The Iraqi military has dispersed its forces along key roads and is engaging U.S. and British forces in as many towns and cities as possible, with elements of regular army divisions fighting harder and more effectively than some Pentagon officials ever expected.
This defensive strategy is designed not to win the war, given the overwhelming superiority of the coalition forces, but to draw it out in hopes that pressure from the international community will ultimately stop the invasion. The strategy has been greatly enhanced by an array of tactics effective in such "asymmetrical" conflicts -- from stationing military equipment next to historic landmarks to booby-trapping oil fields. Meanwhile, guerrilla forces of Saddam's Fedayeen have maintained pressure on the invading forces.
"Iraqi forces have been countering the U.S.-led operation with a form of 'outside-in' strategy, defending their country from the periphery to the center," said Jeff White, a former analyst at the Defense Intelligence Agency now at the Washington Institute for Near East Policy. "Although the coalition is winning every significant engagement and has penetrated to the heart of the country, Saddam Hussein's regime is demonstrating that it is a dynamic opponent, capable of understanding what it faces, and coming up with surprises."
"When you go into someone else's back yard," one U.S. Army officer added, "the fight always changes. And they're willing to fight this time."
White and other analysts inside and outside the Pentagon also said coalition forces could be forced to fight their way through far more Iraqi divisions on their way to Baghdad than is generally understood. Three Republican Guard divisions -- the Baghdad Infantry Division, the Medina Armored Division and the Hammurabi Mechanized Division -- are known to be south of Baghdad, arrayed east to west, from Kut to Ramadi, they said.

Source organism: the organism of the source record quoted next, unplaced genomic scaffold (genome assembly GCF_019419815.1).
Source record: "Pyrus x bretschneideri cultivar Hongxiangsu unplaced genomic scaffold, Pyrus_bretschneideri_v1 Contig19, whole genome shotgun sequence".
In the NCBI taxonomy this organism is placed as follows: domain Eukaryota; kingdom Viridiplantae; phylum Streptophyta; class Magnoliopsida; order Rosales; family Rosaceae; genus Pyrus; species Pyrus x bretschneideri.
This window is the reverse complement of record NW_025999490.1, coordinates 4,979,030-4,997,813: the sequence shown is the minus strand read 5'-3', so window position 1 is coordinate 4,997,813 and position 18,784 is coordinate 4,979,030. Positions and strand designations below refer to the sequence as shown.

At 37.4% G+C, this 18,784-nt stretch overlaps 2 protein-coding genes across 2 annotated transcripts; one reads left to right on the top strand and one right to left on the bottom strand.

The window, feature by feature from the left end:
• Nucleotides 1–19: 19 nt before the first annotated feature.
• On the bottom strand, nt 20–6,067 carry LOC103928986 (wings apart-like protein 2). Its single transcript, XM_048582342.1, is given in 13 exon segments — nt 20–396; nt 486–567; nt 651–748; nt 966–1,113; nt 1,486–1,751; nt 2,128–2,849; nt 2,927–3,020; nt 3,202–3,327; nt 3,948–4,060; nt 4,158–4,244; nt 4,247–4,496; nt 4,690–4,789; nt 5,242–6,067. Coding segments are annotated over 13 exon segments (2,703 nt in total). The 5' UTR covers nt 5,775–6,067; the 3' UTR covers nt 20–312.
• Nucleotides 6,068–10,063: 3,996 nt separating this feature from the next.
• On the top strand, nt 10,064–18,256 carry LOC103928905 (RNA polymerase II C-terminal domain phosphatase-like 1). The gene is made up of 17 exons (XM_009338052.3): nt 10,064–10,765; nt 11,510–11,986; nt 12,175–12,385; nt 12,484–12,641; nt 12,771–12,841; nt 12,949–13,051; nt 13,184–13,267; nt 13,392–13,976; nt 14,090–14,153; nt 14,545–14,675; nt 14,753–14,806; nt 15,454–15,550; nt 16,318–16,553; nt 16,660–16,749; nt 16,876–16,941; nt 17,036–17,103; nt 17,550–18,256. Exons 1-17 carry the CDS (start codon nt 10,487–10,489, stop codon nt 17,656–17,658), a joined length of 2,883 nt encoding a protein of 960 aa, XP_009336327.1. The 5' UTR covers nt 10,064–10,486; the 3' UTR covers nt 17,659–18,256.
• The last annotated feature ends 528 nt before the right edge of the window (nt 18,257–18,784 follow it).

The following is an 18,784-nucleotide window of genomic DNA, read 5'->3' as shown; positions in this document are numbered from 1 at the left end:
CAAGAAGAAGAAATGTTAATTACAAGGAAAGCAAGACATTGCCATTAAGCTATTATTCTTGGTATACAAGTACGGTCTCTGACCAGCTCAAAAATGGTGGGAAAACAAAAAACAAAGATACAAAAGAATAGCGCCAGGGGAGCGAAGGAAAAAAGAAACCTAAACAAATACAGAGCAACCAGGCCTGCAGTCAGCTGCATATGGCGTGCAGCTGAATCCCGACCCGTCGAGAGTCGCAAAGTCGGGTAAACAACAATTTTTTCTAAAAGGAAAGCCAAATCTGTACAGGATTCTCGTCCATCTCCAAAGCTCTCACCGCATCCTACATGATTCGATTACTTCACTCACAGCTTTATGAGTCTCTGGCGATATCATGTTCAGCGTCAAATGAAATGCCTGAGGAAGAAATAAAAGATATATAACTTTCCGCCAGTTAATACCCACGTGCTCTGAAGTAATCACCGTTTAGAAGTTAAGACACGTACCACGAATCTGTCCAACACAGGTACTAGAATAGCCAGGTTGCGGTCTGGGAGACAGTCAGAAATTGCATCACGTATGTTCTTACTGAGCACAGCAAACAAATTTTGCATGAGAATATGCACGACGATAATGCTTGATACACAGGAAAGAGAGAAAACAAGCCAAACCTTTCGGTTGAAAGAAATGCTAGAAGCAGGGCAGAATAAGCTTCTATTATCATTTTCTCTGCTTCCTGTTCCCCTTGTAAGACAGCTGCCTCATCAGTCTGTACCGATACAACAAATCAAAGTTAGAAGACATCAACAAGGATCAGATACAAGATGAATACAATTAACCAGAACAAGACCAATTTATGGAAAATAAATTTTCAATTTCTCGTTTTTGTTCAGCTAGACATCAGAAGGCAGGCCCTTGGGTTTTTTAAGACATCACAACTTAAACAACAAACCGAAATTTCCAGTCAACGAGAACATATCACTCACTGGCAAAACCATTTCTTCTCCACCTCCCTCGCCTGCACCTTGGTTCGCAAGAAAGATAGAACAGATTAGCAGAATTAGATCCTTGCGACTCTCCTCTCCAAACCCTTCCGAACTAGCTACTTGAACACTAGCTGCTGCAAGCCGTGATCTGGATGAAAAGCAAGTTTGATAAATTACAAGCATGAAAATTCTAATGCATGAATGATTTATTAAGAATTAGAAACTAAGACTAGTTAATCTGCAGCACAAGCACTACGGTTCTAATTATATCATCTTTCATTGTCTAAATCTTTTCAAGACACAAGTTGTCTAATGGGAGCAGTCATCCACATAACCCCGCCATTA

Elements of at least three regular army units, the 6th Armored, 11th Infantry and 51st Mechanized divisions -- whose willingness to fight had been a huge question mark before the war began -- are aggressively engaging the coalition forces in Basra, Nasiriyah and Najaf, among other locations, said Anthony H. Cordesman, a former Pentagon official at the Center for Strategic and International Studies who is an expert on the Iraqi military. Their actions have not been fully appreciated, largely because media attention has been focused on the looming fight between the Army's 3rd Infantry Division and the capable and well-equipped Medina Division of the Republican Guard.
"There is a natural tendency on the part of both media and combat units to focus on the enemy that is most dangerous or most striking, rather than the actual mix of forces that may be involved," Cordesman said. "But the regular army forces in southern Iraq at the start of the war totaled two armored, one mechanized and three infantry divisions."
One mystery that could end up complicating matters for coalition troops, Cordesman said, is the whereabouts of the entire 4th Corps of Iraq's regular military. Its three principal units, the 10th Armored, 14th Infantry and 18th Infantry, about 25,000 to 30,000 troops based in south-central Iraq and assigned to guard the border with Iran, have not been heard from on the battlefield.
"There is no way to know what elements survive, have fallen back towards Al Kut and Baghdad, or have elements deployed near the Marine and British 1st Armored line of advance," Cordesman said.